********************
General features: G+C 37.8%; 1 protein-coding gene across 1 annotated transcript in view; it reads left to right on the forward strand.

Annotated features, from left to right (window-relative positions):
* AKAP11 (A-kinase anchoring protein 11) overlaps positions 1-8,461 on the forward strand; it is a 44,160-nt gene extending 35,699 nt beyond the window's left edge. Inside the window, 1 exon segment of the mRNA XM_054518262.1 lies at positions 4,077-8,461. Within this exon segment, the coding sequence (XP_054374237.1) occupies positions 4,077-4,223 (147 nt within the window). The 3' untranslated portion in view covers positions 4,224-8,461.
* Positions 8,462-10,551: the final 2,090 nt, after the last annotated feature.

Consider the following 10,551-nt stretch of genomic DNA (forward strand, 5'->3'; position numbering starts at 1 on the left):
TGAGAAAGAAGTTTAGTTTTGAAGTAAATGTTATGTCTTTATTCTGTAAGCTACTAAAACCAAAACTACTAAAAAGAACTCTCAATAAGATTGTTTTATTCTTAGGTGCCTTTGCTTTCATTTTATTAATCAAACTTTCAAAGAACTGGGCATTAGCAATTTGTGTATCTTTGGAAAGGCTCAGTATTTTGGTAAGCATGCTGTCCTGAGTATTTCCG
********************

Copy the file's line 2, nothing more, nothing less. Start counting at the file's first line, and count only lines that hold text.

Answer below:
Annotated features, from left to right (window-relative positions):